I’d told you that my brain can’t capture faces,
leaves me blank and reaching without context

clues, some shade of hair or hat, so you waved.
Thank you. It gives me a lift. Some cog connects

to give pleasure from looking at one who said I looked
a pleasure, and saw a glimmer of something else

underneath—but that’s for future walks and waves.
For now, I’m happy to be happy at the memory

of my brain’s happiness to see you, always-new man,
whatever you look like. However you’re made.

Annabel Banks read English Literature at the University of Cambridge before gaining her Creative Writing MA from Royal Holloway, University of London. She is currently writing up her practice-based poetry PhD while lecturing in English and Creative Writing and running poetry workshops in ruined buildings and archives. Annabel’s work has won some prizes, most notably the University of Cambridge’s John Kinsella and Tracy Ryan Poetry Prize and Other Prize for theatre, and the Whitechapel Journal Short Fiction Prize. Her short fiction has been collected in a number of anthologies and was most recently published by Litro. Recent poems can be found in Inky Needles, Envoi, JUNGFTAK, Dirty Chai and Lockjaw. Learn more at or tweet: @annabelwrites.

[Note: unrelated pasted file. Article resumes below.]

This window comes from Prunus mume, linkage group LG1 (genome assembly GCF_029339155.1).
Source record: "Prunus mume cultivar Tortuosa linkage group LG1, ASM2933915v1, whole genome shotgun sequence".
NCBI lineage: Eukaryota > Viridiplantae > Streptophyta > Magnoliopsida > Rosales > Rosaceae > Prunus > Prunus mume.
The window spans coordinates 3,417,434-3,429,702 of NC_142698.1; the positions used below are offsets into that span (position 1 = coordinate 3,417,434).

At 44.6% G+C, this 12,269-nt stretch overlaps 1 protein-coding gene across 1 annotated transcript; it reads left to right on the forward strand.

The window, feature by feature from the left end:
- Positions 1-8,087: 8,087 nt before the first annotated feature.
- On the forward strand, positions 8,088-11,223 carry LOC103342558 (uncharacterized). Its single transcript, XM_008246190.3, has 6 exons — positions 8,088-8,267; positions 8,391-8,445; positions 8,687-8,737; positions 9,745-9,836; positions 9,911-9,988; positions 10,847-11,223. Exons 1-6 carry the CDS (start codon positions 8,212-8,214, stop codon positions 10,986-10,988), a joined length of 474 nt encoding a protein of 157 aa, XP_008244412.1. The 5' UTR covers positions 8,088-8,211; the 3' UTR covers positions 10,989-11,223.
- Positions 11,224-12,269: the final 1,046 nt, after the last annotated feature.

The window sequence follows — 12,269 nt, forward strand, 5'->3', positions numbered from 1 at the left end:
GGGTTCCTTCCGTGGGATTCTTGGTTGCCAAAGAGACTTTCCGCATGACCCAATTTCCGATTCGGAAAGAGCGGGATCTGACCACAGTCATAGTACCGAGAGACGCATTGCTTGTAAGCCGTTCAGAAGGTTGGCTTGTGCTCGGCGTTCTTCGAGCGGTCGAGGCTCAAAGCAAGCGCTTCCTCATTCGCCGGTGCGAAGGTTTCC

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2 Responses to Recognition

  1. Nice. I like it! I love when a poet can pull a real issue into their poetry! Well Done!

  2. Pingback: Annabel Banks, “Recognition” | Rethink.

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